This is bound to piss off a few people, but I don’t care. I have to say it before I take another sip of coffee. I can give you some slack if you bring your latest book with you to the panel and prop it up before you as a reference or just because you’re proud of it. But dropping a shoe box on the table and then rifling through it while other panelists are answering questions so you can find something you wrote in third grade (and this really happened) is boring and rude to everyone else. Having a stack of your nine-volume series in front of you, or having the books spread out across the table and into the person next to you’s area is also rude. I haven’t brought a book to a panel in years. Watch the bigger guests (the guys and girls with their names on the back of the con shirt not lumped in with the rest of us). They don’t usually do it because they’re there to have fun, answer questions, talk about writing and book selling, and not push their books down your throat.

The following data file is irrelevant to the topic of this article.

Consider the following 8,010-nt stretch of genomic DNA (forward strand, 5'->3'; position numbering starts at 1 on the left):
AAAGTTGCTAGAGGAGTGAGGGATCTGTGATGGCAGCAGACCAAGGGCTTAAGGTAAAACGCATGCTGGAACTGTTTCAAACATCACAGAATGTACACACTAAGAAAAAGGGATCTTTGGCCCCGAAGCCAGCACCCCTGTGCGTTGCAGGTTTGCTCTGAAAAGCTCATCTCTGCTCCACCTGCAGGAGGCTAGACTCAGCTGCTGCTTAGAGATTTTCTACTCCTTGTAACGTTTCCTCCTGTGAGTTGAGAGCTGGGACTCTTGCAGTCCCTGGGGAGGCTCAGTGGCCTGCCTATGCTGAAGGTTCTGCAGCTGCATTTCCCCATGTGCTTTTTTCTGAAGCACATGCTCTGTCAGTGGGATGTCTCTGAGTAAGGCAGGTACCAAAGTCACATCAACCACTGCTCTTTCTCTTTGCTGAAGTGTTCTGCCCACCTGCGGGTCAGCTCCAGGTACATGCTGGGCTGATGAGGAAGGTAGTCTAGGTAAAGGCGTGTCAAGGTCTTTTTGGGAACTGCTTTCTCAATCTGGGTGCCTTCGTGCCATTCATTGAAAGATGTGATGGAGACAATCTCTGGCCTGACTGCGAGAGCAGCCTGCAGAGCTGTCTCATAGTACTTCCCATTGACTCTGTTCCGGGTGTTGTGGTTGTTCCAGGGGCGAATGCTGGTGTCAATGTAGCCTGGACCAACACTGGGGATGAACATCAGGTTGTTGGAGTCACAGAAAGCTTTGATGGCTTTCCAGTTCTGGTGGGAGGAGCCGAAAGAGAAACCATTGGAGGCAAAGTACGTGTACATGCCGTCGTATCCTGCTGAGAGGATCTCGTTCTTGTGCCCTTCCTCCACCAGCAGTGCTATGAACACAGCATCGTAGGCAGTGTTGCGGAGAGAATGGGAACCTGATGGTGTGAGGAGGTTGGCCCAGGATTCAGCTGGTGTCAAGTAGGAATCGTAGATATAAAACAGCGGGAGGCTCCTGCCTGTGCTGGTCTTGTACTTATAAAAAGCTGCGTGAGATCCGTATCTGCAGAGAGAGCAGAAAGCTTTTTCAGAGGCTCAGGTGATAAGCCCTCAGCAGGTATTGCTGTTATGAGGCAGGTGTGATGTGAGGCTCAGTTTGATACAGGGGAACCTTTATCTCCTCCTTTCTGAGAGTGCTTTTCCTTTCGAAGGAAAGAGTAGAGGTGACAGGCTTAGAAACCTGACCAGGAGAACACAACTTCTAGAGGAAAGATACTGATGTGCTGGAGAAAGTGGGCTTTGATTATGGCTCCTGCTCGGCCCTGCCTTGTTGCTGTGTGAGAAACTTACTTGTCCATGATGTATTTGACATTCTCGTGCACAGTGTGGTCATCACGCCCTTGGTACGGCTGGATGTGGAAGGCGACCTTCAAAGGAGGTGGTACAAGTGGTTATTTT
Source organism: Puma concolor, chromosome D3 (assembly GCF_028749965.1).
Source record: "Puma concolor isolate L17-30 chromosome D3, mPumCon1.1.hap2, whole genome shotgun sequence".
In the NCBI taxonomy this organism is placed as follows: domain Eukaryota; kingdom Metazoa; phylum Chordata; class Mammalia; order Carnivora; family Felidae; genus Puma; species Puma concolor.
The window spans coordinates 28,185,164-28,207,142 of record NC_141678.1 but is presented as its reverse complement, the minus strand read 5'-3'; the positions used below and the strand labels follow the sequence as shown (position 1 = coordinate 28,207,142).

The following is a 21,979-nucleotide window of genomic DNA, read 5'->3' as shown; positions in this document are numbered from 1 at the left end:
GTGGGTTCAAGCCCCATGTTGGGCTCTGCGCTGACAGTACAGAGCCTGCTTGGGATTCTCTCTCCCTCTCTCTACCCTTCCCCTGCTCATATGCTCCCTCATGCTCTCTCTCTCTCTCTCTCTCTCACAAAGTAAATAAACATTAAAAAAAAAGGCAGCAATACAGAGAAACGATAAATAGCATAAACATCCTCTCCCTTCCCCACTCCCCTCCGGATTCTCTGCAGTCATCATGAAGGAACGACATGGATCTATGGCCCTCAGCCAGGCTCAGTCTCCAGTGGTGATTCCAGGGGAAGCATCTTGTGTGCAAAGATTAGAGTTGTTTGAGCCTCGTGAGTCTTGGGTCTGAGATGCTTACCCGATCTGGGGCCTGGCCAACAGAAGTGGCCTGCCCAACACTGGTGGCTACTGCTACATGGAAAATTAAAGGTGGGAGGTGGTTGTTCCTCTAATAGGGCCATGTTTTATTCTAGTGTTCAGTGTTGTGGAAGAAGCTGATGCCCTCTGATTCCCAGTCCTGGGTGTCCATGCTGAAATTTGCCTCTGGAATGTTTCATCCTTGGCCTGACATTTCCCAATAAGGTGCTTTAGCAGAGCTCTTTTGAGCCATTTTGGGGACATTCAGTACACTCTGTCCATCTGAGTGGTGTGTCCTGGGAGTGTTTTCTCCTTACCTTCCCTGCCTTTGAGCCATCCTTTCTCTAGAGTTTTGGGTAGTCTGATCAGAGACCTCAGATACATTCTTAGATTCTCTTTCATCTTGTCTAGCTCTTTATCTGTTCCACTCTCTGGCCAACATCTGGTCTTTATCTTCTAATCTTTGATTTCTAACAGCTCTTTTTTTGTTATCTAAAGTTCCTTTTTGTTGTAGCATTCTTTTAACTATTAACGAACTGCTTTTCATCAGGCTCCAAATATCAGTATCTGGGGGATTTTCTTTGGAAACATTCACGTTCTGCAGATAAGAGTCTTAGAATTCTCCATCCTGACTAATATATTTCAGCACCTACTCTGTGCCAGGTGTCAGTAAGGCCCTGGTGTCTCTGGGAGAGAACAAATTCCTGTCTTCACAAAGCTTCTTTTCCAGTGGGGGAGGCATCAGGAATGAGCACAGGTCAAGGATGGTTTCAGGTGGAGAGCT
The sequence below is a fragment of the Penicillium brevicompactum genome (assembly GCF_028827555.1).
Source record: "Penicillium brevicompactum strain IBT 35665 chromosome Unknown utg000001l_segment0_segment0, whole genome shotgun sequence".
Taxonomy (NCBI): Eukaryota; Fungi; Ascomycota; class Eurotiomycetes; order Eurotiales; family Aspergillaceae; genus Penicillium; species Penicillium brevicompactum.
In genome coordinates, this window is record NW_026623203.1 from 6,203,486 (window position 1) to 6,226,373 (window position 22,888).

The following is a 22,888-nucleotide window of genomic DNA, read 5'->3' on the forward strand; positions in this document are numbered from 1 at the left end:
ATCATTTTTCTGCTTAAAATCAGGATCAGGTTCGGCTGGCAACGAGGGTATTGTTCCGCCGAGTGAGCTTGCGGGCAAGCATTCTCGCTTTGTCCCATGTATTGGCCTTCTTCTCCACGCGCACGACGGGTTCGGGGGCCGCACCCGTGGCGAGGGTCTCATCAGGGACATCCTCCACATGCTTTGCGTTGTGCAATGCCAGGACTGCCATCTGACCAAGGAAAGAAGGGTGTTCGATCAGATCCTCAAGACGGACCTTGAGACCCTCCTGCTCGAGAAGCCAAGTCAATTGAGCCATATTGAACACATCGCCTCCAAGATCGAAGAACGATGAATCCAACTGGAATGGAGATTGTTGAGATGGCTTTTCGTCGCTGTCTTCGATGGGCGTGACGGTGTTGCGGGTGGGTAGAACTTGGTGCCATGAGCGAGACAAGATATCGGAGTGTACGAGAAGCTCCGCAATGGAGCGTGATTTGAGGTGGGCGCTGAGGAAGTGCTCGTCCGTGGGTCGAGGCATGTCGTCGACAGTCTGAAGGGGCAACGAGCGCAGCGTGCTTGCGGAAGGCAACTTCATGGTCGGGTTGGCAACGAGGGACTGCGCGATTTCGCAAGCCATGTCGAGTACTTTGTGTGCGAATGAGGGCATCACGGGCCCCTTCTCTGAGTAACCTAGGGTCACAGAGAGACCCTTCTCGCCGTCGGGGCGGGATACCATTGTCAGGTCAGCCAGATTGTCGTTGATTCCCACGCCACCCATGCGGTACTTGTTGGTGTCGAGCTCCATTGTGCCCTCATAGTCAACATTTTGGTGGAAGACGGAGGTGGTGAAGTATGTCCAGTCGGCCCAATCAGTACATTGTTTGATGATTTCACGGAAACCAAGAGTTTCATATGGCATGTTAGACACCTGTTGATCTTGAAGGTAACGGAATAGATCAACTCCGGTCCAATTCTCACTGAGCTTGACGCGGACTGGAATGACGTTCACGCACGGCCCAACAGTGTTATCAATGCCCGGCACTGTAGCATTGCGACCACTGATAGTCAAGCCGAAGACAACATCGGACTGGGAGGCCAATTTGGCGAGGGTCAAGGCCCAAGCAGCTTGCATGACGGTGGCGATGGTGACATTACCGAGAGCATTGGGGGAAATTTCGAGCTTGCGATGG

2. No one cares about your catalog.

No one wants to hear about all seven stories you have written, especially about the six you haven’t even published yet, and probably never will. Unless you’re lucky enough to be a best seller (and not just one of those insecure ‘Amazon Best Seller’ thanks to a rank in an obscure list where there are only 12 books) talk about YOU. Answer the questions from the moderator and/or the audience to impart knowledge and show off your stellar personality. Every answer doesn’t have to talk about why someone should buy book 4 of your Were Rat series. Chances are, no one in the audience and none of the other panelists have heard about you before this moment. And they definitely haven’t heard of your Were Rat books. Sell yourself and maybe someone will buy a copy. Unless you’re George RR Martin, the audience isn’t there to see you. They just want to be entertained and enlightened about writing books.

 

1. Seriously. Stop being a dick. 

Luckily, the authors who do most (if not all) of the things on this list don’t last too long in the business. They don’t see a spike in their sales over the next few days after the con and don’t pick up too many new fans because they are only remembered as the jerk who talked about themselves. They have no long-term plan in place and that’s a shame. Maybe their Were Rat series is brilliant. I’ll never know, because I would never read a word they wrote after their selfishness all weekend. And I have a feeling neither will anyone who came in contact with them.

Maybe tomorrow I’ll be in a better mood with much more coffee and I’ll write about the good parts of con panels…

Armand Rosamilia

Anti-NaNoWriMo Rants – Shut Up Already